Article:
Skip to Content

Google’s Boss Envisions a Utopian Future

The firm’s CEO discusses phones that translate speech and “autonomous” search engines.
September 28, 2010

Google’s CEO Eric Schmidt played make believe and sketched out his vision of the future on stage at TechCrunch’s Disrupt event in San Francisco today.

“It’s a future where you don’t forget anything…In this new future you’re never lost…We will know your position down to the foot and down to the inch over time…Your car will drive itself, it’s a bug that cars were invented before computers…you’re never lonely…you’re never bored…you’re never out of ideas.”

Schmidt filled in his vision with concrete examples of Google’s immediate future and strategy. “What we’re really doing is building an augmented version of humanity,” he mused before going on to talk about how smart phones, “the defining iconic device of their time,” can become real-time translators for speech.

Credit: Dave Getzschman/TechCrunch

“We can now demonstrate and are getting ready to ship products that let you speak in English and have it come out of a phone at the other end in German,” said Schmidt.

Cloud servers convert the speech to text–a core feature of phones with Google’s Android operating system–after which the tech behind Google translation service generates corresponding German text that can be spoken aloud by the recipient’s phone. Schmidt echoed the feelings of many when he said “for me this is the stuff of science fiction.”

Search remains a focus for Google, though, he said and it is set to get even smarter. “Where do we go next with search? You’ve got personal context. With your permission, and I need to say that about 500 times, we can make all these answers so much better.”

That context could include your search history as well as that of your friends, as well as your other information stored with Google, as long as you allow it. Given enough information search engines could become “autonomous,” said Schmidt, helping you at all times without your even typing a query.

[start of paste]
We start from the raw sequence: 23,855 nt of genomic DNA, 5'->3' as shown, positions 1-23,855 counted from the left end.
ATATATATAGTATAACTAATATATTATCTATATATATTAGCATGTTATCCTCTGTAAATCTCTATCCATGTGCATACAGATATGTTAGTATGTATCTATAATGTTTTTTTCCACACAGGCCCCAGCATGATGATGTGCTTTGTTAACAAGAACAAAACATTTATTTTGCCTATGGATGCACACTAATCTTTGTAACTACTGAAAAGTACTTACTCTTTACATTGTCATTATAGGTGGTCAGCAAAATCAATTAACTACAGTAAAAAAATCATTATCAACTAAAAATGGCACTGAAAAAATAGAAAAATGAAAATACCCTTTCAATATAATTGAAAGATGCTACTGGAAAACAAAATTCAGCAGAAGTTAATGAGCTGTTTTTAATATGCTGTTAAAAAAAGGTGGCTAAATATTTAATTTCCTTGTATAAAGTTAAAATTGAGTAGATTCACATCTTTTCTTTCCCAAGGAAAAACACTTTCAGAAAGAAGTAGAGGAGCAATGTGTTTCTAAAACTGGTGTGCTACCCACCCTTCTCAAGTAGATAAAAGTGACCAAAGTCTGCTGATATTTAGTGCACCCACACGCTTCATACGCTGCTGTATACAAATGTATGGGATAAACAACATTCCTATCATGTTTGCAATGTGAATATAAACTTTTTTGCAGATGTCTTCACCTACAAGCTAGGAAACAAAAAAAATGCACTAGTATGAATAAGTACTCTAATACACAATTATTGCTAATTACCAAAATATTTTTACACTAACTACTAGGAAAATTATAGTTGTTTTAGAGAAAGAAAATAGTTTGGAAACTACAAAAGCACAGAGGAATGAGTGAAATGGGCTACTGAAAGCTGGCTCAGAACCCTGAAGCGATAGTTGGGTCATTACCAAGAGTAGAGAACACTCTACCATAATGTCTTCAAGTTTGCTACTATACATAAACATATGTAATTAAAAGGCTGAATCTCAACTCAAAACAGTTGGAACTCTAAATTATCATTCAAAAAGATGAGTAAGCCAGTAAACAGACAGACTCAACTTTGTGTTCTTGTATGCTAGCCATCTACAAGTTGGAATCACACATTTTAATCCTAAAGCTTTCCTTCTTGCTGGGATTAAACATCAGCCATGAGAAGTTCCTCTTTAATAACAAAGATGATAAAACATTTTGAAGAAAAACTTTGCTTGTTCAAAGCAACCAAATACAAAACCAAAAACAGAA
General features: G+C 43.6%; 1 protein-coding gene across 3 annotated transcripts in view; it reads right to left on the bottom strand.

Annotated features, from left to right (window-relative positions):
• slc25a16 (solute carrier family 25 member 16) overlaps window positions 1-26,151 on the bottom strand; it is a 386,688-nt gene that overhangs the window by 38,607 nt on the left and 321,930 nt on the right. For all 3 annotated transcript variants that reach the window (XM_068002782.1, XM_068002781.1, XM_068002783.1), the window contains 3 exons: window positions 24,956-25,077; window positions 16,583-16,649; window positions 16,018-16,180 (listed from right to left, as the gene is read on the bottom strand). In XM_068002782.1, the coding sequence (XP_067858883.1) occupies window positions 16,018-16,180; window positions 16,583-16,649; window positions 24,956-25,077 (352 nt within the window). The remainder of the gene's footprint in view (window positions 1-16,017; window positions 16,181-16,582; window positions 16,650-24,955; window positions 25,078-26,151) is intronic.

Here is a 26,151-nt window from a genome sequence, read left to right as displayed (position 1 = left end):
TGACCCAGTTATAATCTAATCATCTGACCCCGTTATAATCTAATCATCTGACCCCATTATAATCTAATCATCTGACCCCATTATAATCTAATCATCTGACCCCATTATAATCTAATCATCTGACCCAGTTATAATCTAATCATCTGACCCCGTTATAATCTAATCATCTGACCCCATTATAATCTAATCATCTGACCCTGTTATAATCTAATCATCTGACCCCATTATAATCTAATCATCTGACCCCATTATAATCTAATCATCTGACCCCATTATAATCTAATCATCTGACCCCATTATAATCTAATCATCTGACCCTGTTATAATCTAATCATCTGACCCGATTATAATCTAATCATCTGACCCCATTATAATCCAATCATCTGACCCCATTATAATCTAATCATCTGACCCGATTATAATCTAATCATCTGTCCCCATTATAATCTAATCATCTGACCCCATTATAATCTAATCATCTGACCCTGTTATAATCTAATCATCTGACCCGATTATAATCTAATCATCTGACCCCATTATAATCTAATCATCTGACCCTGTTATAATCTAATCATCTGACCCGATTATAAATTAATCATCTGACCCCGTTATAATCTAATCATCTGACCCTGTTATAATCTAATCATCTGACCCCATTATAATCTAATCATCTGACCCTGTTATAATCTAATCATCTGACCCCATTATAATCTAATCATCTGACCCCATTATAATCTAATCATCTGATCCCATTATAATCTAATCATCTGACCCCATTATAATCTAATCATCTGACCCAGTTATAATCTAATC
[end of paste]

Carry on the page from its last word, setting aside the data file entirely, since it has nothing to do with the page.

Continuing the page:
“I’m interested in history, as I’m walking down the street in San Francisco I want my mobile device to tell me about the history here, think of it as a serendipity engine,” said Schmidt. He went on to say that Google is working to figure out what people really want when they search. For example a query for the weather may be fundamentally motivated by your wanting to know whether to wear a jacket or to water the garden. A smart search engine should be able to answer such questions when you search for the weather in your city.

But despite hints of greater social features, and the value of the data they could provide, Schmidt dodged a question about Google Me, calling it a “rumored product I won’t comment on.”

He was more forthcoming when asked about what it means when Google promises to be open. “The easiest comparison to do today is the Apple model,” he explained, “you have to use their development tools, their hardware, their software, when you submit an application they have to approve it. That would not be open. So the inverse would be open.”

Schmidt finished with a claim that the technology augmenting humanity would be more inclusive than that which came before. “This is a future for the average person, not just the elite. Because of technology, because of internet access, this is a market for one billion now, two billion soon, and in our lifetime five-to-six billion altogether.”

Keep Reading

Most Popular

Large language models can do jaw-dropping things. But nobody knows exactly why.

And that's a problem. Figuring it out is one of the biggest scientific puzzles of our time and a crucial step towards controlling more powerful future models.

OpenAI teases an amazing new generative video model called Sora

The firm is sharing Sora with a small group of safety testers but the rest of us will have to wait to learn more.

The problem with plug-in hybrids? Their drivers.

Plug-in hybrids are often sold as a transition to EVs, but new data from Europe shows we’re still underestimating the emissions they produce.

Google DeepMind’s new generative model makes Super Mario–like games from scratch

Genie learns how to control games by watching hours and hours of video. It could help train next-gen robots too.

Stay connected

Illustration by Rose Wong

Get the latest updates from
MIT Technology Review

Discover special offers, top stories, upcoming events, and more.

Thank you for submitting your email!

Explore more newsletters

It looks like something went wrong.

We’re having trouble saving your preferences. Try refreshing this page and updating them one more time. If you continue to get this message, reach out to us at with a list of newsletters you’d like to receive.